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Tailor Made
By: Arizona Athletics
Release: September 30, 2004
Photo Courtesy: Arizona Athletics
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Senior tight end Steve Fleming seems to be a perfect fit for his position


By Jessica Fish

Arizona Athletics Media Relations


According to head coach Mike Stoops, redshirt senior Steve Fleming is a “prototypical” tight end. “He’s a great blocker and a great receiver, and that’s what great tight ends do,” Stoops said.


Though Fleming began his collegiate football career as a quarterback, he proved last season that he could put up some impressive numbers at the position he seems physically made for.


Fleming has been at tight end since the summer of 2001, and despite the Wildcats’ dismal record last year, managed to amass 222 yards and two touchdowns on 24 catches. He posted a 9.2 yards-per-catch average, capturing the highest single-season total numbers for a tight end since Brandon Manumaleuna in 1999.


In last year’s heartbreaking overtime loss to TCU, Fleming came up with some huge plays for Arizona. He caught a career-long 58-yard scoring pass from quarterback Kris Heavner for his first career touchdown and finished the game with three receptions for 64 yards.


“The best game of my career is the TCU game last year, even though we went into overtime and lost,” Fleming said. “Our offense was having trouble scoring, and I had some big plays. It was just a really competitive, close game, and it was really physical.”


As it happens, physical games may turn out to be Fleming’s fort?©. At 6-foot-6 and more than 250 pounds, the tight end has the height to make catches over the middle, which makes him an ideal short-yardage target for the Wildcats’ young stable of quarterbacks. Fleming’s size could be the difference between a win and a loss, something that Arizona’s brand-new coaching staff takes seriously.


“He’ll be a vital part of us winning or losing games,” Wildcats’ tight ends coach Steve Spurrier Jr. said. “He needs to play well for us, and I’m con-fident he will.”


All too frequently players trade size for speed and agility, but Fleming has both in his arsenal. His size allows him to help the offensive line protect the quarter-back, but he also has the hands and speed to catch a lot of passes.


“Steve brings a lot to the tight end position,” Stoops said. “He receives well and blocks well. There’s not a lot of guys that can do both as well as he can, so I think he’s a very versatile player.”


Fleming’s versatility will no doubt help him on the field in the inaugural year of the Mike Stoops era at Arizona, but it has already helped him cope with four different head coaches in his time with the Wildcats. Through every coaching change thrown his way, Fleming has remained steady as a leader and an example to his teammates, an honor recently reflected in his being voted a team captain by his fellow players.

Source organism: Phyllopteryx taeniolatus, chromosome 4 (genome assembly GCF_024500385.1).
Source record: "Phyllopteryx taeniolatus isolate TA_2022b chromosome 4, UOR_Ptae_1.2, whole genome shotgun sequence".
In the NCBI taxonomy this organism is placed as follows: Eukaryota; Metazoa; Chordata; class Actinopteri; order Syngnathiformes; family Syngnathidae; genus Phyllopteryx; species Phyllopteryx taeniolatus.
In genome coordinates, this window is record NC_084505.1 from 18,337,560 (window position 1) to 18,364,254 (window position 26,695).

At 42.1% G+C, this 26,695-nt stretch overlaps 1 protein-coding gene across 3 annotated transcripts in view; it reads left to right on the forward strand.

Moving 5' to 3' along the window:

“He’s been here a long time, and he’s been through a lot,” Stoops said. “He’s had to persevere through quite a bit, and we’re looking for big things on and off the field from Steve.”


Though he’s endured more coaching changes than any collegiate player should have to, Fleming says Stoops’ program is different from any he’s experienced thus far.


“The coaching staff is a lot more intense and a lot more emotional this year,” Fleming said. “They’ve brought a new attitude. We’ve got a lot more confidence than we had the past few years.”


Perhaps confidence was the missing ingredient in the Wildcats’ last few seasons. If so, confidence is what Arizona found in Fleming’s favorite game of his career: last year’s 27-22 upset of Washington in Tucson that snapped the Wildcats 13-game home losing streak.


“The Washington game was my favorite, just because we won,” Fleming said. “We weren’t expected to win, and we were going through a lot of turmoil at the time. The fans rushing on the field was a real rush, and we finally got a home win. It had been so long. I was proud of us.”


Fleming has done his job for Arizona for the past four years, and he hopes to continue that job in the professional ranks following the season.


“If I could play for anyone, it would probably be the Patriots,” Fleming said with a smile. “It would be nice to win.”


Though this will be Spurrier’s first season working with Fleming, he believes the Scottsdale, Ariz., native has the potential to succeed at the next level.


“He certainly has the size and the hands to play in the NFL,” Spurrier said. “He’ll be competing against a very elite group of people to make that position, but he definitely has a chance.”


Operating under the command of one of the country’s elite defensive minds in Stoops, Fleming might worry about being overlooked on offense. But he has captured the attention and approval of a new coaching staff and earned the respect of a team that is yet again caught in transition between coaching staffs.


Fleming has little reason to worry about disappearing behind Stoops’ focus on defense. He is tailor-made to excel at his position, and equally suited to the task of helping lead the Wildcats back to a winning season.

Article first appeared in the Sept. 11 Arizona football game program



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